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Joint Statement issued at conclusion of the 5th India-Canada Ministerial Dialogue on Trade & Investment

11 March 2022

  1. India and Canada held the fifth Ministerial Dialogue on Trade & Investment (MDTI) in New Delhi on March 11, 2022. The Honourable Mary Ng, Minister of International Trade, Export Promotion, Small Business and Economic Development, Government of Canada and Indian Minister of Commerce and Industry, Consumer Affairs and Food, and Public Distribution and Textiles, Shri Piyush Goyal, co-chaired the MDTI. The Ministers underlined the robust trade and economic relationship between India and Canada and resolved to further strengthen the bilateral ties and economic partnership.
  2. The Ministers expressed satisfaction over the strong recovery of bilateral trade in 2021 after the economic contraction as a result of the COVID-19 pandemic, with bilateral trade in goods reaching US$ 6.29 billion registering a growth rate of 12% as compared to the previous year. The Ministers emphasised the contribution of the services sector in furthering the bilateral relationship and noted the significant potential for increasing bilateral services trade. The Ministers also appreciated the impressive growth of two-way foreign direct investment and its contribution to deepening economic and trade ties. The Ministers welcomed various reforms and initiatives taken by both countries to improve the business ecosystem and make it investor-friendly.  
  3. The Ministers highlighted the existing trade complementarities between India and Canada and recognised the need to expand bilateral trade through unlocking the potential across priority and emerging sectors both in goods and services. They reaffirmed their commitment to strengthen trade and commercial ties through enhanced partnerships and cooperation in identified areas such as agro-products, chemicals, footwear, textiles, automobiles, energy, electronics, minerals and metals, urban development, information technology and tourism.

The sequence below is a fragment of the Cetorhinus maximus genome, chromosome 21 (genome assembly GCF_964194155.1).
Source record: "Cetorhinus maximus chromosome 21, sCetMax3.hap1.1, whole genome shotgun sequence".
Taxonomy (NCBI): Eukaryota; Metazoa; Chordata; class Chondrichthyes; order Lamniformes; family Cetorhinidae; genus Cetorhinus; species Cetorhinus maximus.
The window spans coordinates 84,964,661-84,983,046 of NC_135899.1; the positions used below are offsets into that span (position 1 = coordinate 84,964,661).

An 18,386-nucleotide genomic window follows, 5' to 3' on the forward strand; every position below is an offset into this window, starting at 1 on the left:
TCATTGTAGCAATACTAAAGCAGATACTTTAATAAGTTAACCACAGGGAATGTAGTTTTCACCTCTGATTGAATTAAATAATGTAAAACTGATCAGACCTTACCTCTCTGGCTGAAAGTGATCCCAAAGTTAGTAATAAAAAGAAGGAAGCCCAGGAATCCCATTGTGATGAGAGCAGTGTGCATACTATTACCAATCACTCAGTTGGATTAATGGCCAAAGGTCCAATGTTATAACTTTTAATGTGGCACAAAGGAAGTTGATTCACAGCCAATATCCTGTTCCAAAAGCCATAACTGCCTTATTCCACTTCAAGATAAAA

4. The Ministers underlined the significance of the MDTI as an institutional mechanism for forging robust bilateral trade and investment ties and enhancing economic cooperation between both countries. Recognising the need for a comprehensive trade agreement between the two countries that would help in bolstering trade, investment and further strengthen the bilateral relationship, the Ministers agreed to formally re-launch the India-Canada Comprehensive Economic Partnership Agreement (CEPA) negotiations. Both sides agreed to consider an interim agreement or Early Progress Trade Agreement (EPTA) that could be concluded early as a transitional step towards the CEPA. Ministers agreed that an EPTA would be consistent with Article XXIV of the General Agreement on Tariffs and Trade. Ministers further agreed that EPTA shall include high level commitments in goods, services, rules of origin, sanitary and phytosanitary measures, technical barriers to trade, and dispute settlement, and may also cover any other areas mutually agreed upon. Furthermore, Canada and India agreed to promote and protect bilateral investment, including through the intensification of negotiations toward a Bilateral Investment Agreement, while considering options to achieve this goal alongside CEPA.